I don't think there is a problem with the programmatic approach, since it was simple to modify those properties, and wouldn't prodigy/spacy output an error if the data was not correct?

Running --textcat-multilabel gives non-zero scores, so I don't understand why --textcat does.

spaCy would give errors if you tried to run --textcat but have multiple values in the list or if it wasn't formatted correctly.

I was wondering if there was some coding mistake (e.g., in the if/then logic) where you accidentally labeled something incorrectly. But I'm still skeptical b/c I would expect even something to be non-zero even if there was an incorrect value.

You may want to open an issue with spaCy GitHub discussion. That's where the spaCy core team can help. I bet you could get a fast response if you provide a reproducible examples with 5-10 examples that you have verified you coded correctly and provide the config.cfg (from the data-to-spacy). Also, try to show spacy debug data, also include --verbose` too as it'll show all the labels as an output to verify what are all of the values. I'll keep on thinking if there's anything else I'm missing.

Found the issue with the --verbose option. It was the 'text' field/property. Since we are using a custom recipe, it wasn't set correctly. It was set to the name of the audio file. That's why we weren't getting any good results for weeks now. Thank you very much for suggesting the --verbose option on the spacy debug data.

We tried on --textcat-multilabel (orig datasets), and we were getting 70% in the score column. But --textcat (updated datasets), we were getting very low results, lower than 50%. I thought that a single label text classification would perform better.

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I hope you don't mind me asking, but does using --base-model help in --textcat or --textcat-multilabel training?

Awesome! I had forgotten about that option too. I saw it the docs and thought it may help (so I decided to mention in case :slight_smile: ).

Yes! They can. If you want to test, then try the en_core_web_lg first. You'll need the vectors which are in the md and lg models. You may not see a lot of improvement but it'll likely not add much for compute speed and memory.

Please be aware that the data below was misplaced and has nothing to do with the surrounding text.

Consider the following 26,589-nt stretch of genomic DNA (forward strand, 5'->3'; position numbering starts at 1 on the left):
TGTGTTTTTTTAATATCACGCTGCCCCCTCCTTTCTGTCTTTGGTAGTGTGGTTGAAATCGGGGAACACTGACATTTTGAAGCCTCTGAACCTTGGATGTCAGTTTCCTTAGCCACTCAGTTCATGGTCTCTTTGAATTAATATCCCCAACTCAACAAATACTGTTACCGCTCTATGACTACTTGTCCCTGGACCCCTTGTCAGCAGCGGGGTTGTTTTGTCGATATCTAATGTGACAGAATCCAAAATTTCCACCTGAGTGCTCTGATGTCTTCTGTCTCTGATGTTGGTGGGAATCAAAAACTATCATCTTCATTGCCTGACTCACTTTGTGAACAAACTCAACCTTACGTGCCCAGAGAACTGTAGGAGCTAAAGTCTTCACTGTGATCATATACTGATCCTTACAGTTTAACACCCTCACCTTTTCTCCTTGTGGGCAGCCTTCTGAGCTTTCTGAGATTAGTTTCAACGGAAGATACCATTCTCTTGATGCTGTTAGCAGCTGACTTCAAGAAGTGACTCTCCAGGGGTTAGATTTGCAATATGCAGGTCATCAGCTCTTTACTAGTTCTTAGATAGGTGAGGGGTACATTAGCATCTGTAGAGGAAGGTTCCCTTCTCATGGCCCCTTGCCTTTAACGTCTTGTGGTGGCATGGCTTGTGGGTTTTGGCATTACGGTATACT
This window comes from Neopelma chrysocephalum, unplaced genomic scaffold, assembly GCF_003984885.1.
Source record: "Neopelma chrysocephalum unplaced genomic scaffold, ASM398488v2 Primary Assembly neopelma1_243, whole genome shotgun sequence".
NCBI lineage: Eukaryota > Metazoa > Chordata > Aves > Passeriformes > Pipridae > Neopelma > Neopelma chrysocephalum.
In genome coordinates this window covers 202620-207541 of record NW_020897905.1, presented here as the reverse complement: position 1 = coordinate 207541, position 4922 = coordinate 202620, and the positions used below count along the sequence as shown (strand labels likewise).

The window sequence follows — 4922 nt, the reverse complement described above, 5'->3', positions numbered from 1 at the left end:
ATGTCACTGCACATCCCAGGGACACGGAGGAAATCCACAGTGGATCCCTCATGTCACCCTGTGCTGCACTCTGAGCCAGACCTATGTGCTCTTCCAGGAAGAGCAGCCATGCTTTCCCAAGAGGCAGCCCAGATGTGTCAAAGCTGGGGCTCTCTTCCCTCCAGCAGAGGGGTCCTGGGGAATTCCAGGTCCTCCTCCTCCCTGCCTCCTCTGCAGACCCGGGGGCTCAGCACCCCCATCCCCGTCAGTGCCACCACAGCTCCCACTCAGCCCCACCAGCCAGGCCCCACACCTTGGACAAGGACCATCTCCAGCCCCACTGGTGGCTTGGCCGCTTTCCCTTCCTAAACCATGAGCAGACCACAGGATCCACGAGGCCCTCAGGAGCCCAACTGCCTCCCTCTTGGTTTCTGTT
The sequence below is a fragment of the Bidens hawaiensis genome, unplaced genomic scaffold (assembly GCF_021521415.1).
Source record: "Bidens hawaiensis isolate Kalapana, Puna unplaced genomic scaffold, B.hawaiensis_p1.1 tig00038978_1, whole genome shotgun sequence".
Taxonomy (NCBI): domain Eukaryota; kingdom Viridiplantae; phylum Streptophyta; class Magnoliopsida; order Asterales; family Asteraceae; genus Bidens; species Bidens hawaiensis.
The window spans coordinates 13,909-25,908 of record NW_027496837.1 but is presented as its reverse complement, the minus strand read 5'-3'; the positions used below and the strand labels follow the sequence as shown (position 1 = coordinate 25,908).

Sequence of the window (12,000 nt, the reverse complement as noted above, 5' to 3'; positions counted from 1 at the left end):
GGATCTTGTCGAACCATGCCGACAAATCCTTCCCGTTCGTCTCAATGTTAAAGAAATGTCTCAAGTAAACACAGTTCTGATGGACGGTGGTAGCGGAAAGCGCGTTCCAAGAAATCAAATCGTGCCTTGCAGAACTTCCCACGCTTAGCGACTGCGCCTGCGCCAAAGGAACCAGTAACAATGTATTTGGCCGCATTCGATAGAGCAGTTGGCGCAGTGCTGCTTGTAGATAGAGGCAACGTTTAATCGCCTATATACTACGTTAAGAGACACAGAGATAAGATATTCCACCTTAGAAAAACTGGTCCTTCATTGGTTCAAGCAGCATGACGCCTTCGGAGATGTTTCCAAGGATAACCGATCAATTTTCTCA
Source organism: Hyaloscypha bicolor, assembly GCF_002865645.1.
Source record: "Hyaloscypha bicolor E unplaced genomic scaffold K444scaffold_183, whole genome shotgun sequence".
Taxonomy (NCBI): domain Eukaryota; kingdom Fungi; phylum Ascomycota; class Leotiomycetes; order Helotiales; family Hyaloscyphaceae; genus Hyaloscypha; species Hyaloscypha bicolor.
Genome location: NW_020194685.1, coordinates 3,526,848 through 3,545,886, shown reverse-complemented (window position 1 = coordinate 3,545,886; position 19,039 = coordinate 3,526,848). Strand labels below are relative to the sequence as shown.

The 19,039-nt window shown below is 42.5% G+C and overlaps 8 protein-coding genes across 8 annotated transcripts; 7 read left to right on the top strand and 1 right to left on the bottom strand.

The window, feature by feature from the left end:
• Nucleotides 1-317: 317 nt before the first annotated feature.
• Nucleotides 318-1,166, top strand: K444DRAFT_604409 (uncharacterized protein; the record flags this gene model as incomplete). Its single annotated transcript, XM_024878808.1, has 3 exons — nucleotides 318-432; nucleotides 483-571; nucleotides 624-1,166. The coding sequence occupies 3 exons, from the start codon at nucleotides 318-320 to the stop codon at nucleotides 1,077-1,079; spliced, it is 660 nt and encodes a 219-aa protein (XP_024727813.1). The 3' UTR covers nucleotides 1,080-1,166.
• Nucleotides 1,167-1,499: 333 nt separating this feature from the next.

There's sometimes a tendency to immediately go to transformers (en_core_web_trf), but they come with challenges (speed, memory, handling GPU). The speed/simplicity early on with the spaCy models can help you figure out problems with your annotation schemes, which can sometimes improve your model better than architecture (like vectors) or hyperparameters. In a 2018 talk, Matt called it the foundation of the "ML Hierarchy of Needs". Essentially, "categories that will be easy to annotate consistently, and easy for the model to learn."

Once you get promising results with your annotation schemes and performance, then you can test en_core_web_trf. You could also experiment with different textcat architectures.

Here's a related discussion (it was on ner but same idea of speed/accuracy trade-off for base-models applies):

Last idea:

Also, I would recommend using the textcat.correct recipe too. Don't worry about annotating as much as about getting a feel for how your model performs and where's its blind spots. Even better, correct any mistakes it's making and retrain.

If your current annotations are in textcat_data and your model is my_textcat_model, you can load that dataset as your source by prefixing dataset:

python -m prodigy textcat.correct correct_data my_textcat_model dataset:textcat_data ...

I think you may uncover some insight by correcting examples (and improve your model too!).

Let me know if you make progress!

Thanks! :slight_smile: